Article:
I haven’t been a huge fan of director Scott Cooper’s work. I didn’t care too much for Black Mass and I thought Out of the Furnace was pretty mediocre; I’ve yet to see Crazy Heart, even though I’ve been meaning to. I think Cooper certainly has a good eye and he’s great at building suspense but I thought Black Mass suffered from a narrative standpoint, as it seemed to rely on people already knowing its story, while Out of the Furnace was initially engaging put tapered off pretty quickly. With Hostiles, I was pulled in from the opening scene, fully engaged throughout and thought the narrative was really strong, well paced and subliminally sweet underneath all the violence and racial tensions. I feel like Hostiles was a body of work that benefited from the director learning from his past hiccups and thus, really coming into his own in a new way.

The film was so amazing and visually enchanting that it’s the first film I’ve been to in years, where the theater was full and everyone actually stayed off of their phones and shut the hell up for the duration of the picture, which must have been hard for them, as this was over two and a half hours with all those friggin’ trailers.

The story sees a war hero have to transport an old Indian chief from New Mexico to Montana, where he is to be buried on his sacred land. The hero, played by Christian Bale, wants nothing to do with the mission and even tries to bait the Indian once they get far enough away from his fort in New Mexico.

As the story progresses, we meet a woman whose entire family was slaughtered by Indians. The journey is long and arduous and the party encounters many enemies, some Indians and some white men. By the end, we see personal biases fade and a family dynamic develop between this small group of people who started the journey with hatred for one another.

The film had a perfect cast. I’ve been a fan of Wes Studi and Adam Beach for a long time. I’ve actually loved Beach as far back as 1998’s Smoke Signals, a fantastic Native American coming of age picture that everyone should experience at some point.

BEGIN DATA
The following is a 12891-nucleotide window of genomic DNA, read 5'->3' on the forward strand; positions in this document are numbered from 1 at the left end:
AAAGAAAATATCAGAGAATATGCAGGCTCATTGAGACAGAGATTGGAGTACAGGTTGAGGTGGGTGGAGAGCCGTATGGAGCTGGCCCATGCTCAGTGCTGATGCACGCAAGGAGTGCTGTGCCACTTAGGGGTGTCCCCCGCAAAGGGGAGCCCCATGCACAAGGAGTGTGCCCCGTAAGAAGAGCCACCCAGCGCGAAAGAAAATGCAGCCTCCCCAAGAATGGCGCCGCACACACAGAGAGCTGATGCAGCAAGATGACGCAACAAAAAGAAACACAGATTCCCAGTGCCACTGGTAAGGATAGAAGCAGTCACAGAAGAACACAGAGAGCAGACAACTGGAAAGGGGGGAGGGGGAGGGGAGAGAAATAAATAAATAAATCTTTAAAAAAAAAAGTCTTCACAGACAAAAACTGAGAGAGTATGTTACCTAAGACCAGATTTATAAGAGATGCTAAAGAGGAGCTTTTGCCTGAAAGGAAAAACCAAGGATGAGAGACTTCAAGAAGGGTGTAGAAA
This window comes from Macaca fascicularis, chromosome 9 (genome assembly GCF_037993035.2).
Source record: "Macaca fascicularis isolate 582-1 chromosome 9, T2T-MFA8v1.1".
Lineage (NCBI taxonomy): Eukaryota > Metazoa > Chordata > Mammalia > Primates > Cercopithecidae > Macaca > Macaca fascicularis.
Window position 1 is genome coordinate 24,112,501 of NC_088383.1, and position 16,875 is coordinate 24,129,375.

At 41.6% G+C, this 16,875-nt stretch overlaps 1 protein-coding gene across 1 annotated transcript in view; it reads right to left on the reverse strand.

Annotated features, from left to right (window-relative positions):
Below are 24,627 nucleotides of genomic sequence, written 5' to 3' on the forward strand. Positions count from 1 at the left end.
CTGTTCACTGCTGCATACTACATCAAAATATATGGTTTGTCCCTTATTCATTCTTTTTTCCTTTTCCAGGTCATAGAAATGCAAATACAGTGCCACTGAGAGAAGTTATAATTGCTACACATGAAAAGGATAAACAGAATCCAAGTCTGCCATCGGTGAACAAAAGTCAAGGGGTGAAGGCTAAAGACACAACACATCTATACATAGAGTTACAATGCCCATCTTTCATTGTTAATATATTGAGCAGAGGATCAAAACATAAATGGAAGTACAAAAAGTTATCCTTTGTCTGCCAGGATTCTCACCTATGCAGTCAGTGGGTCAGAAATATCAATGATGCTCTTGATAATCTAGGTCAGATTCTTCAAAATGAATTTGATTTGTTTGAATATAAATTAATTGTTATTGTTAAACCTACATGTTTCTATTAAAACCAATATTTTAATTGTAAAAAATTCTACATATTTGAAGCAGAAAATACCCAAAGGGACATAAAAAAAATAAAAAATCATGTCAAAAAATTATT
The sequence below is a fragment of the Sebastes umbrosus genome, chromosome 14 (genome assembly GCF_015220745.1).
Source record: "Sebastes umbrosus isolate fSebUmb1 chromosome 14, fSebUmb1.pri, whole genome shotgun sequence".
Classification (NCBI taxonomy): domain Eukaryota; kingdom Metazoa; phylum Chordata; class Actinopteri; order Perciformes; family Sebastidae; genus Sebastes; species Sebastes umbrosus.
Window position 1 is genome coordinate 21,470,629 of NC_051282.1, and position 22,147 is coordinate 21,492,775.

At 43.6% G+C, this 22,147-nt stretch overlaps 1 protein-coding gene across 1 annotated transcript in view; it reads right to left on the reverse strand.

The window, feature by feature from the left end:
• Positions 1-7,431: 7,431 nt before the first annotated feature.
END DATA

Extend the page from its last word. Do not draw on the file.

Additionally, Bale was stellar, as was Rosamund Pike. I liked seeing Jesse Plemons play a nice character and it was cool seeing Timothée Chalamet in this, as he’s a young actor who is quickly becoming one of the best talents working today. Rory Cochrane was a pleasant surprise in this, as I’ve followed him since his teen pictures Dazed and Confused and Empire Records in the ’90s. There are also small but pivotal roles played by Ben Foster, Stephen Lang and Scott Wilson, who was pretty much the antithesis of his most famous character, Hershel from The Walking Dead.

The cinematography was handled by Masanobu Takayanagi, who also did The Grey, which I loved but most people didn’t. He has a real talent for capturing incredibly majestic landscapes. Here, he had some vast and beautiful country at his disposal and made the most of it.

Max Richter provided the score and did a fine job with the film’s music. He most recently worked on Miss Sloane and Arrival before this.

I would say that Hostiles is as good as the critical hype. I love westerns and it’s rare that I get to see a really great one come down the pipeline.

Rating: 8.75/10
Pairs well with: Scott Cooper’s other films.

Film Review: Black Mass (2015)

Release Date: September 4th, 2015 (Venice International Film Festival)